“We saw a lot of images of this space test group room and they’re all in this one shirt and I said, ‘Let’s put them all in gray jackets and make it really monochromatic.’ Because the women were in a whole other area of NASA, they were not near anybody, and they were segregated from one another. So when she [Katherine] does come in, she’s just this pop of color. It was the way we wanted to tell the story. We had discussions about that NASA room being monochromatic, and that outside of it, it would be warmer and more textural. I remember someone saying ‘Oh my gosh, she’s like my jewel in this room’ because the men were practically in uniform. They were all the same. That was a filmmaker choice.”
Creating an historically accurate look began with proper foundation garments, and the women did wear vintage dead-stock girdles and reproduction bras. Kalfus told Where to Watch:
“This is a time in America when all the women wore girdles. I noticed how the posture changed when all these extras walked by in their heels and stockings and girdles. I’m not saying you’re going to want to wear a girdle ten hours a day, but it really does help turn back the clock and allows actors to imagine themselves in another time.”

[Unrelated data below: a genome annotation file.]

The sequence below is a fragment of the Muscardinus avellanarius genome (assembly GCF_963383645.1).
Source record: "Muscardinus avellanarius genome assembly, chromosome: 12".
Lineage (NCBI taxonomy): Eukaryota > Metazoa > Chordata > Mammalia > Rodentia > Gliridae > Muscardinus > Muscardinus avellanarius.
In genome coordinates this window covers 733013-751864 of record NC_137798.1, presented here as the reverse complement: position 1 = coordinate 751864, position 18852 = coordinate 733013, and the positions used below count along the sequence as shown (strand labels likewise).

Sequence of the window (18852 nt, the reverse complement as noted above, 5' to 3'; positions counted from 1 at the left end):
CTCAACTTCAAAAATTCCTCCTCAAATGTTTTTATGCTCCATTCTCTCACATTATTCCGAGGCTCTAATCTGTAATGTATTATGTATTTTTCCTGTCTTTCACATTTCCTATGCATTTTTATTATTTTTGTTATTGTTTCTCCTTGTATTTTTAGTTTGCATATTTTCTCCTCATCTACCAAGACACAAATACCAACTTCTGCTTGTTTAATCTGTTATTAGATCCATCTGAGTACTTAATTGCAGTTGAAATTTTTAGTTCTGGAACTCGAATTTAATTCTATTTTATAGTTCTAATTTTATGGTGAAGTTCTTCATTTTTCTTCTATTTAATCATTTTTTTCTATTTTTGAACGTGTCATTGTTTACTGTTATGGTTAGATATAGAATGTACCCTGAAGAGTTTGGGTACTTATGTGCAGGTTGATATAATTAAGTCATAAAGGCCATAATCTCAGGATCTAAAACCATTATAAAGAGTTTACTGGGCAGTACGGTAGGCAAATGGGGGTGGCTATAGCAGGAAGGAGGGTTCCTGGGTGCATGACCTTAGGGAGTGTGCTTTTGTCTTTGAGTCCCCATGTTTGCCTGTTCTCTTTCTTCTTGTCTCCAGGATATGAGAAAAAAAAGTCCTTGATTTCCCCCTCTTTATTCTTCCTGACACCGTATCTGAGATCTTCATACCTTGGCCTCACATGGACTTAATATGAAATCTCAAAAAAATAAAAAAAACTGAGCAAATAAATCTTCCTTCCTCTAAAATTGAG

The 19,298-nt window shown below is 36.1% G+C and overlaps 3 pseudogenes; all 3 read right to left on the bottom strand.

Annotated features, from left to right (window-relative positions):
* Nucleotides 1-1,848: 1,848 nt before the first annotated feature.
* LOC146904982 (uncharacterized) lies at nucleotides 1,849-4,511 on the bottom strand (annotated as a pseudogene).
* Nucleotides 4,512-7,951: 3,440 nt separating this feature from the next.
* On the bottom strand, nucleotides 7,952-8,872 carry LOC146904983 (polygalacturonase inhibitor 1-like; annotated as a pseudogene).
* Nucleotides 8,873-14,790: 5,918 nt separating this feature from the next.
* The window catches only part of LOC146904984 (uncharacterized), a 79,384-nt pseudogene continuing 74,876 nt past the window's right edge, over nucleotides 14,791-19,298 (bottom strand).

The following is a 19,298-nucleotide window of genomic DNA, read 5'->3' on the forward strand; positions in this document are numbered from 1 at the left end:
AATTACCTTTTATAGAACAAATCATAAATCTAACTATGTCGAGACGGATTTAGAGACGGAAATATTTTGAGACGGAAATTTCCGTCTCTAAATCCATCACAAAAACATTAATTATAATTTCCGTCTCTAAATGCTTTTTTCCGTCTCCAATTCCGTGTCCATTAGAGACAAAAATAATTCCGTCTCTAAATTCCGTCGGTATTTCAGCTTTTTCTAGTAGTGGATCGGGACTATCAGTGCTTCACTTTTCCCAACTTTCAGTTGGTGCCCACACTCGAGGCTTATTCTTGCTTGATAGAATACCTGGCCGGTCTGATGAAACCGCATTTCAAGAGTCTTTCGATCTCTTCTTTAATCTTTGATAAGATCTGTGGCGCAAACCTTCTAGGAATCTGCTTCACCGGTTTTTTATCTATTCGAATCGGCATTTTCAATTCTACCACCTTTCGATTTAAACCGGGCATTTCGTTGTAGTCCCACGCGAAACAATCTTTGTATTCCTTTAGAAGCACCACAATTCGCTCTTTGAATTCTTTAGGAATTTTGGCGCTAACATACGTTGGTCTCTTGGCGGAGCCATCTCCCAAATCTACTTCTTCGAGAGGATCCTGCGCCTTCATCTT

Kalfus and her team custom-made most of Octavia Spencer’s polished suits and about 90% of Taraji P. Henson’s colorful dresses. For Janelle Monáe, whose character was more of a renegade, Kalfus sourced vintage dead-stock pieces, including pants.
These details paid off, for as Kalfus told Fashionista:
“They brought the movie down to the real Katherine G. Johnson, who’s 98 years old, and she walked out and says, ‘I wore those clothes!’ That was a high compliment that she felt that she saw herself up on the screen, which was wonderful. That’s sweet, right?”
Have you seen Hidden Figures in the theater yet?